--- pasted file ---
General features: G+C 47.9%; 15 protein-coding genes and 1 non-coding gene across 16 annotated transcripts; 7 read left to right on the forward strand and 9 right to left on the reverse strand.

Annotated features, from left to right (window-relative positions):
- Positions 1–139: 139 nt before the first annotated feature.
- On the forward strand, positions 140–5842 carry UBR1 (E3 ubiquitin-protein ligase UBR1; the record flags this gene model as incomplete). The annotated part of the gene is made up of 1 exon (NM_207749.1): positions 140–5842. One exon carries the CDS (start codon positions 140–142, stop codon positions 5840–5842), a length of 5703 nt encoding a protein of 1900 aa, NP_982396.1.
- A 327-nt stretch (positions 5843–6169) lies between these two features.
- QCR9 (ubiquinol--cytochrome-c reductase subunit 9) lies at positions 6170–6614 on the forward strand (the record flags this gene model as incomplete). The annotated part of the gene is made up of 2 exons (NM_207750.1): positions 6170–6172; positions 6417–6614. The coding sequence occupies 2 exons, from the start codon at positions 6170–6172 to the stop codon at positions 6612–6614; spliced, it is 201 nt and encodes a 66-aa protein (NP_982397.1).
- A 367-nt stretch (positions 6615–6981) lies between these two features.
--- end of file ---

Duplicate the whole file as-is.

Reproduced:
General features: G+C 47.9%; 15 protein-coding genes and 1 non-coding gene across 16 annotated transcripts; 7 read left to right on the forward strand and 9 right to left on the reverse strand.

Annotated features, from left to right (window-relative positions):
- Positions 1–139: 139 nt before the first annotated feature.
- On the forward strand, positions 140–5842 carry UBR1 (E3 ubiquitin-protein ligase UBR1; the record flags this gene model as incomplete). The annotated part of the gene is made up of 1 exon (NM_207749.1): positions 140–5842. One exon carries the CDS (start codon positions 140–142, stop codon positions 5840–5842), a length of 5703 nt encoding a protein of 1900 aa, NP_982396.1.
- A 327-nt stretch (positions 5843–6169) lies between these two features.
- QCR9 (ubiquinol--cytochrome-c reductase subunit 9) lies at positions 6170–6614 on the forward strand (the record flags this gene model as incomplete). The annotated part of the gene is made up of 2 exons (NM_207750.1): positions 6170–6172; positions 6417–6614. The coding sequence occupies 2 exons, from the start codon at positions 6170–6172 to the stop codon at positions 6612–6614; spliced, it is 201 nt and encodes a 66-aa protein (NP_982397.1).
- A 367-nt stretch (positions 6615–6981) lies between these two features.